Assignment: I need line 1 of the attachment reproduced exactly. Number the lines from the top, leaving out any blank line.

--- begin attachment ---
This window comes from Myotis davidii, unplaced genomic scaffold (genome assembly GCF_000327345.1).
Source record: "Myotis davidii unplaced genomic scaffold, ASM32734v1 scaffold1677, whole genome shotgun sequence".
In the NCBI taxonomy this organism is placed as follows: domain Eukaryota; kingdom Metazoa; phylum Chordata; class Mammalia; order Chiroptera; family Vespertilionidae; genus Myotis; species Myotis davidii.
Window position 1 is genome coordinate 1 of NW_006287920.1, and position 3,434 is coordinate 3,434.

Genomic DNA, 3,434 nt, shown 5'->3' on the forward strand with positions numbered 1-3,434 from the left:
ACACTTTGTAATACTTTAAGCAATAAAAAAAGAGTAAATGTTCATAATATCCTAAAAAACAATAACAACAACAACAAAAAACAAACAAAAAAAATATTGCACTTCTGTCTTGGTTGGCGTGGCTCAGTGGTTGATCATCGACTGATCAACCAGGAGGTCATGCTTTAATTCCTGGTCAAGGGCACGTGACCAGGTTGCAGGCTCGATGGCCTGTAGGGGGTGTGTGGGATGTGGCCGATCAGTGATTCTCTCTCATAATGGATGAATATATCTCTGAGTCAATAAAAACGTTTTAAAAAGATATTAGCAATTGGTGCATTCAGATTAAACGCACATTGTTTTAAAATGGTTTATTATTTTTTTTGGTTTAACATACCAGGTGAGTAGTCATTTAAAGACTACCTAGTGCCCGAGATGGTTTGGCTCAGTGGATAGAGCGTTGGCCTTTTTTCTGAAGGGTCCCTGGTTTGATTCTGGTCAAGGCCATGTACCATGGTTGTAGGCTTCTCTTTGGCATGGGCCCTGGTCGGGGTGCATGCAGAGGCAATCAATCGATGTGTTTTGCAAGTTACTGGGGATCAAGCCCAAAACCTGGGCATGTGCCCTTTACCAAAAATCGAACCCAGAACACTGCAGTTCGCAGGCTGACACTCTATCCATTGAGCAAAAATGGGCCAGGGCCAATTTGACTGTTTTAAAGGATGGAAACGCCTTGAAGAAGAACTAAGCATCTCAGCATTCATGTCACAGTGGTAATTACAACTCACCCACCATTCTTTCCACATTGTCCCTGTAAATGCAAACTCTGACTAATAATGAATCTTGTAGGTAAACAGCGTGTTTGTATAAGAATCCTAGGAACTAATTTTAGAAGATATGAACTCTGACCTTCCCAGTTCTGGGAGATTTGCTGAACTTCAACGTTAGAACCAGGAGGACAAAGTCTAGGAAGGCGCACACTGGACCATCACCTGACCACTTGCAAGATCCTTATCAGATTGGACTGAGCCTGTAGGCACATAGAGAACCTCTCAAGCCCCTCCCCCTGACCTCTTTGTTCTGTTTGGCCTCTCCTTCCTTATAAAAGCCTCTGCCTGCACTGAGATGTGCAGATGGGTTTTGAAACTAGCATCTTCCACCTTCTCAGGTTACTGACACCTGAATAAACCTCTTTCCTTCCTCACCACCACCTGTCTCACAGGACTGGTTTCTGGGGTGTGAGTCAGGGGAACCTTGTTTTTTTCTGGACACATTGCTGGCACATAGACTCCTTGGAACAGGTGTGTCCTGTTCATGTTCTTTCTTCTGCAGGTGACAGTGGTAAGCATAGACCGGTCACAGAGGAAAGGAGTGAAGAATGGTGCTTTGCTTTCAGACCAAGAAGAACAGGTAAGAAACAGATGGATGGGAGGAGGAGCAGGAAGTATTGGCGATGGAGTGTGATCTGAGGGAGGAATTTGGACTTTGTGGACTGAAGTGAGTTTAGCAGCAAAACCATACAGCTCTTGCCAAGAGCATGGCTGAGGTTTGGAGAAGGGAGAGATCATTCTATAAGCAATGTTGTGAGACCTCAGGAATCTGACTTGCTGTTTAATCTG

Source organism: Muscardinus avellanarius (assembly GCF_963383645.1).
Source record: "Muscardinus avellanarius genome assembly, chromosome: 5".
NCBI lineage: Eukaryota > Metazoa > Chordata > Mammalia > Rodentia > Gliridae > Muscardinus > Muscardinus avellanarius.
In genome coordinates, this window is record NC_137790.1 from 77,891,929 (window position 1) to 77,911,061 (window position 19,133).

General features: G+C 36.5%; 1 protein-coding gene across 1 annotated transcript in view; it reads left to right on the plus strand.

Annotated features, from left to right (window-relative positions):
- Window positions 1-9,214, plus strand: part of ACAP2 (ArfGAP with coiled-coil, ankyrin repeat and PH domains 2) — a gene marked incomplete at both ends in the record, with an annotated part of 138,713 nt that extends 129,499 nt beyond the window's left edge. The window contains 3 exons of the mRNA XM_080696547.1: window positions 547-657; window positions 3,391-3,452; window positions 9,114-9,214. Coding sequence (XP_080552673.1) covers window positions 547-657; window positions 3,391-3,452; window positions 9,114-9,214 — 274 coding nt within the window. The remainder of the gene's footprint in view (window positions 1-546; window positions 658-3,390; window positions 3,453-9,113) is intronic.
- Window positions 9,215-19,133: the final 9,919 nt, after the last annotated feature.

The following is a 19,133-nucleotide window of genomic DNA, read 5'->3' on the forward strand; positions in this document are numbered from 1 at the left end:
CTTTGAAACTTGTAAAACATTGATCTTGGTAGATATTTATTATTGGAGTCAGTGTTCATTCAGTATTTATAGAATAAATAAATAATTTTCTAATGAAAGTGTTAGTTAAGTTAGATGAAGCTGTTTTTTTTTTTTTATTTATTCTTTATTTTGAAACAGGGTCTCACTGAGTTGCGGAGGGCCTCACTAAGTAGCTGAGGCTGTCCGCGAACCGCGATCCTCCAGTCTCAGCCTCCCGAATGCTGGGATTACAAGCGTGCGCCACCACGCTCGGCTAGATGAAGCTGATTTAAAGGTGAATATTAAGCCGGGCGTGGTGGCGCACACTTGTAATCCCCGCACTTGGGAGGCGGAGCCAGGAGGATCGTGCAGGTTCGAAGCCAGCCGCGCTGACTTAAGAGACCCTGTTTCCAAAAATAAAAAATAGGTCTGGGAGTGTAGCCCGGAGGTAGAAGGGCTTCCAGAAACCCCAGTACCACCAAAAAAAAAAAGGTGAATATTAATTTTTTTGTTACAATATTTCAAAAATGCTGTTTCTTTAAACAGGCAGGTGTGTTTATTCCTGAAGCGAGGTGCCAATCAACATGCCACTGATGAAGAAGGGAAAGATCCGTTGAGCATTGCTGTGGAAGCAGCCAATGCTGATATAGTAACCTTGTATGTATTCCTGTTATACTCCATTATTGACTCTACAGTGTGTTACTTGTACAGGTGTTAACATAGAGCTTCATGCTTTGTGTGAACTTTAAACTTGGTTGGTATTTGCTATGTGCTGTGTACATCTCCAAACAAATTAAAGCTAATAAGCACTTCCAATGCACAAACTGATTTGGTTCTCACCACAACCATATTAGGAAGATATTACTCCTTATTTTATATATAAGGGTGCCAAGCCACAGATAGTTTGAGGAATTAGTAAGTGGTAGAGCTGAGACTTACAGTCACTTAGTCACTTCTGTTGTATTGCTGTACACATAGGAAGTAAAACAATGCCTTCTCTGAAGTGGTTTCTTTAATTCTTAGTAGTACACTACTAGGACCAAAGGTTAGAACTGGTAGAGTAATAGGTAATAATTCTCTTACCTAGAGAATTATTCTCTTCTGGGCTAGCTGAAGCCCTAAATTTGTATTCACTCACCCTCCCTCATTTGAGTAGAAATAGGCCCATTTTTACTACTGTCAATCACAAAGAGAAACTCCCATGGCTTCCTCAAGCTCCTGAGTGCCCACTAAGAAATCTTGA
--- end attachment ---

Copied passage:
This window comes from Myotis davidii, unplaced genomic scaffold (genome assembly GCF_000327345.1).